Chronic Pain Occurs More Among Poorly Educated Low-Income Americans, Study Reveals

Americans who are poorly educated low-income earners suffer the most when it comes to chronic pain. A new study has revealed the disparity between this demographic and the educated and wealthy is greater than previously thought.

A researcher studied 12 years of data from 19,000 subjects above the age of 51 and discovered that poorly educated low-income Americans suffer chronic pain 370 percent more than the rich. The study was published in the Journal of the International Association for the Study of Pain.

Study author Hanna Grol-Prokopczyk of the University of Buffalo learned more adults reported chronic pain cases from 1998 to 2010 and that number is rising. Her study supports the 2011 findings from the National Academy of Science Health and Medicine Division, which stated that chronic pain is a bigger health problem in America than a combination of three diseases: heart disease, cancer and diabetes.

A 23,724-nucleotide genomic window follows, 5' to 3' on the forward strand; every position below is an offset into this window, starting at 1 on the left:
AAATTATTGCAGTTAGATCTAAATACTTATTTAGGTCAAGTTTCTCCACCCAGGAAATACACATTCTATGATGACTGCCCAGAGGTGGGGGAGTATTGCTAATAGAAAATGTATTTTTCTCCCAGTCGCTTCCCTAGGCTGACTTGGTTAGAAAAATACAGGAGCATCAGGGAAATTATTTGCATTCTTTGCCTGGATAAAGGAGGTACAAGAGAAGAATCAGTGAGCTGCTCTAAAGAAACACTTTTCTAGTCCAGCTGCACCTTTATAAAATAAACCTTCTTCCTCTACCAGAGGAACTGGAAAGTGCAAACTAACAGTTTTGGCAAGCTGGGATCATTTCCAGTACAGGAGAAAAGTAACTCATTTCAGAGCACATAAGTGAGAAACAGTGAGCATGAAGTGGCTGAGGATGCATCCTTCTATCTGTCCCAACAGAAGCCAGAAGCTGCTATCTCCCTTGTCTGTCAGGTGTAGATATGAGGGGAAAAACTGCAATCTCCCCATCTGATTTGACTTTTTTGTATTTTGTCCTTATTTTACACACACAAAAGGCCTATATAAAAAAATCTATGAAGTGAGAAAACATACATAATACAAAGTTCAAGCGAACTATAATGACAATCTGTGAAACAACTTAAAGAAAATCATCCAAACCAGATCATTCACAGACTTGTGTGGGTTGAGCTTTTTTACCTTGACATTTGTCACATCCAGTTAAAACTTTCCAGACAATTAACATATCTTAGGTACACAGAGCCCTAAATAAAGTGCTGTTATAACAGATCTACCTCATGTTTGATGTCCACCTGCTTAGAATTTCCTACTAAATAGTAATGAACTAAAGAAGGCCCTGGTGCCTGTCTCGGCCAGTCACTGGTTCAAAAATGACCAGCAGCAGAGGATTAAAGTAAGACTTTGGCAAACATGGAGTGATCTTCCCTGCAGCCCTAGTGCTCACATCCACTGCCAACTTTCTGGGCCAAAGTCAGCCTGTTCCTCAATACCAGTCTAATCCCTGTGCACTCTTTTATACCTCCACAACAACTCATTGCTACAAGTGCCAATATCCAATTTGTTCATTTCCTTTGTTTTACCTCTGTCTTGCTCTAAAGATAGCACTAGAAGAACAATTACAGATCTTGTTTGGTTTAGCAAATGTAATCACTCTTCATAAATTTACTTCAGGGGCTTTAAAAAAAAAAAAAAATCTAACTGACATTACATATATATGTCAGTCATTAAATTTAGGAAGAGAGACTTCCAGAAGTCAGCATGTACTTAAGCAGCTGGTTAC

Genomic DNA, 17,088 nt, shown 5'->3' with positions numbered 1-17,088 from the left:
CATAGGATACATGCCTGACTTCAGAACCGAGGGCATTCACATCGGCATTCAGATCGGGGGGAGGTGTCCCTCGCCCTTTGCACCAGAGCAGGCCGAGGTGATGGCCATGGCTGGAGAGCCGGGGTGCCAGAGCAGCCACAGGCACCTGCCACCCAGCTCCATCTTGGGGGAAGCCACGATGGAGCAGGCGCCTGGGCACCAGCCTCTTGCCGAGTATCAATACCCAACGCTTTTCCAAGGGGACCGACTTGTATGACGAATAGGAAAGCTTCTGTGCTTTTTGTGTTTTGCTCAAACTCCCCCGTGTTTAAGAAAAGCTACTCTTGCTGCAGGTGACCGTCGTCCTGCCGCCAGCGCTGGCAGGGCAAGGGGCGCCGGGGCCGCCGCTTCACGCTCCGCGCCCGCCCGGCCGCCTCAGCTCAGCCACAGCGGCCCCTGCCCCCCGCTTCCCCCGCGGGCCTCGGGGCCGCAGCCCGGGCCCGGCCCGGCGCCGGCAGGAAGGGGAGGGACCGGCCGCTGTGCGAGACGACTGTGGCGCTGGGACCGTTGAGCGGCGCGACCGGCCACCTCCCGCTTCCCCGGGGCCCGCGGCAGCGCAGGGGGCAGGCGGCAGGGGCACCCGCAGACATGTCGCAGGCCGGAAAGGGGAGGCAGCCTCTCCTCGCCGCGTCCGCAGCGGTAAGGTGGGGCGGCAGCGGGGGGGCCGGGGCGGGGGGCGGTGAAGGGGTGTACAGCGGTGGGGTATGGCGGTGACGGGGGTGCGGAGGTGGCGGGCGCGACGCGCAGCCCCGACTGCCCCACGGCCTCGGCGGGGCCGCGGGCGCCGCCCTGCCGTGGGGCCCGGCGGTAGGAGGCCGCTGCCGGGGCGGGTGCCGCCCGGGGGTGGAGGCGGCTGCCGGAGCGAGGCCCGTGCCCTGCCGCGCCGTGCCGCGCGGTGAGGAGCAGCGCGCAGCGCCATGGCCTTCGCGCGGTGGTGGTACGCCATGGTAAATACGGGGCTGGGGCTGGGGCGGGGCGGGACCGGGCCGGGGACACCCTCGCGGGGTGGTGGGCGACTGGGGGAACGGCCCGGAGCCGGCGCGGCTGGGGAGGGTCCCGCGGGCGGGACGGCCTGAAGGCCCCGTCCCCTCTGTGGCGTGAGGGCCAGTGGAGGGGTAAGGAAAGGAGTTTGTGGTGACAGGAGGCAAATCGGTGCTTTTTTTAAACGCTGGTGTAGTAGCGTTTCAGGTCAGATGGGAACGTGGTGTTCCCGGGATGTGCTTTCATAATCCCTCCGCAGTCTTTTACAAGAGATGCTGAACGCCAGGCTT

"I found that people with lower levels of education and wealth don't just have more pain, they also have more severe pain," Grol-Prokopczyk said in a press release. "I also looked at pain-related disability, meaning that pain is interfering with the ability to do normal work or household activities."

The researcher believed her latest report is a fitting reminder for health workers to consider all chronic pain cases as legitimate, especially for low-income earners. Grol-Prokopczyk also cited the need for more research in treatment options.

"There are a lot of pressures right now to reduce opioid prescription," the expert noted. "Health care providers shouldn't assume that someone who shows up in their office complaining of pain is just trying to get an opioid prescription."

As it is, an opioid is tagged as a high-risk option for treating chronic pain. Even with this knowledge, however, no other safer option has been provided by the health industry. "We need to invest in other effective treatments for chronic pain, and/or figure out how to prevent it in the first place," Grol-Prokopczyk said.

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